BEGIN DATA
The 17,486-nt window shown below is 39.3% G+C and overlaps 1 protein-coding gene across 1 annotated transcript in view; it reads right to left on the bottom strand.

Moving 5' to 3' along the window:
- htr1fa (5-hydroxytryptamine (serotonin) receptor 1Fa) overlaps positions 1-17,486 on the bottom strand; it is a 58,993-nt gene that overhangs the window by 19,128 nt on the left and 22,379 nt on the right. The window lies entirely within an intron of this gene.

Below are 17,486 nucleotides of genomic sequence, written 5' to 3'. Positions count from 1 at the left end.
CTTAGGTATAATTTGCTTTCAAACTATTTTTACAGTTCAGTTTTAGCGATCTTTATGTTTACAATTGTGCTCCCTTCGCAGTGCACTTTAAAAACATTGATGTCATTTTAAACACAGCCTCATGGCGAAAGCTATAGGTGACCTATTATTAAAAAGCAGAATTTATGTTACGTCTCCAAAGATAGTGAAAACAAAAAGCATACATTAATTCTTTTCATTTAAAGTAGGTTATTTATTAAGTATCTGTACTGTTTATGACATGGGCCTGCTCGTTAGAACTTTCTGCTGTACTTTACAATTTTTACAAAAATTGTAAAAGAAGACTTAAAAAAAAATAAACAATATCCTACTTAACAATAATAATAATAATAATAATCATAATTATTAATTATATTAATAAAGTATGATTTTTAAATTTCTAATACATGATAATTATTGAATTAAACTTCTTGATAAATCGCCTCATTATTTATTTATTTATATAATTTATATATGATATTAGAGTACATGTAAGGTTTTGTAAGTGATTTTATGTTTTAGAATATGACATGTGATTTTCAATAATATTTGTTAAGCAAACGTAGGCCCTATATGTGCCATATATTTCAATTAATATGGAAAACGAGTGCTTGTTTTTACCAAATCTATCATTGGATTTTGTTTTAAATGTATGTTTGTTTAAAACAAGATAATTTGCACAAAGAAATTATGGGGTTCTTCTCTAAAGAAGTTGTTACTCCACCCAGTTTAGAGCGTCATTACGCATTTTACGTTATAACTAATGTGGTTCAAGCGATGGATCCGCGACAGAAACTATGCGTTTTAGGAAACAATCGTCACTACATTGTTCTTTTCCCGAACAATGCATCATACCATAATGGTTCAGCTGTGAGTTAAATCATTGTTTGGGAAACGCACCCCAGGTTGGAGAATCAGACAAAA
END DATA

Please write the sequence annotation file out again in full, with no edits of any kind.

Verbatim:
The 17,486-nt window shown below is 39.3% G+C and overlaps 1 protein-coding gene across 1 annotated transcript in view; it reads right to left on the bottom strand.

Moving 5' to 3' along the window:
- htr1fa (5-hydroxytryptamine (serotonin) receptor 1Fa) overlaps positions 1-17,486 on the bottom strand; it is a 58,993-nt gene that overhangs the window by 19,128 nt on the left and 22,379 nt on the right. The window lies entirely within an intron of this gene.

Below are 17,486 nucleotides of genomic sequence, written 5' to 3'. Positions count from 1 at the left end.
CTTAGGTATAATTTGCTTTCAAACTATTTTTACAGTTCAGTTTTAGCGATCTTTATGTTTACAATTGTGCTCCCTTCGCAGTGCACTTTAAAAACATTGATGTCATTTTAAACACAGCCTCATGGCGAAAGCTATAGGTGACCTATTATTAAAAAGCAGAATTTATGTTACGTCTCCAAAGATAGTGAAAACAAAAAGCATACATTAATTCTTTTCATTTAAAGTAGGTTATTTATTAAGTATCTGTACTGTTTATGACATGGGCCTGCTCGTTAGAACTTTCTGCTGTACTTTACAATTTTTACAAAAATTGTAAAAGAAGACTTAAAAAAAAATAAACAATATCCTACTTAACAATAATAATAATAATAATAATCATAATTATTAATTATATTAATAAAGTATGATTTTTAAATTTCTAATACATGATAATTATTGAATTAAACTTCTTGATAAATCGCCTCATTATTTATTTATTTATATAATTTATATATGATATTAGAGTACATGTAAGGTTTTGTAAGTGATTTTATGTTTTAGAATATGACATGTGATTTTCAATAATATTTGTTAAGCAAACGTAGGCCCTATATGTGCCATATATTTCAATTAATATGGAAAACGAGTGCTTGTTTTTACCAAATCTATCATTGGATTTTGTTTTAAATGTATGTTTGTTTAAAACAAGATAATTTGCACAAAGAAATTATGGGGTTCTTCTCTAAAGAAGTTGTTACTCCACCCAGTTTAGAGCGTCATTACGCATTTTACGTTATAACTAATGTGGTTCAAGCGATGGATCCGCGACAGAAACTATGCGTTTTAGGAAACAATCGTCACTACATTGTTCTTTTCCCGAACAATGCATCATACCATAATGGTTCAGCTGTGAGTTAAATCATTGTTTGGGAAACGCACCCCAGGTTGGAGAATCAGACAAAA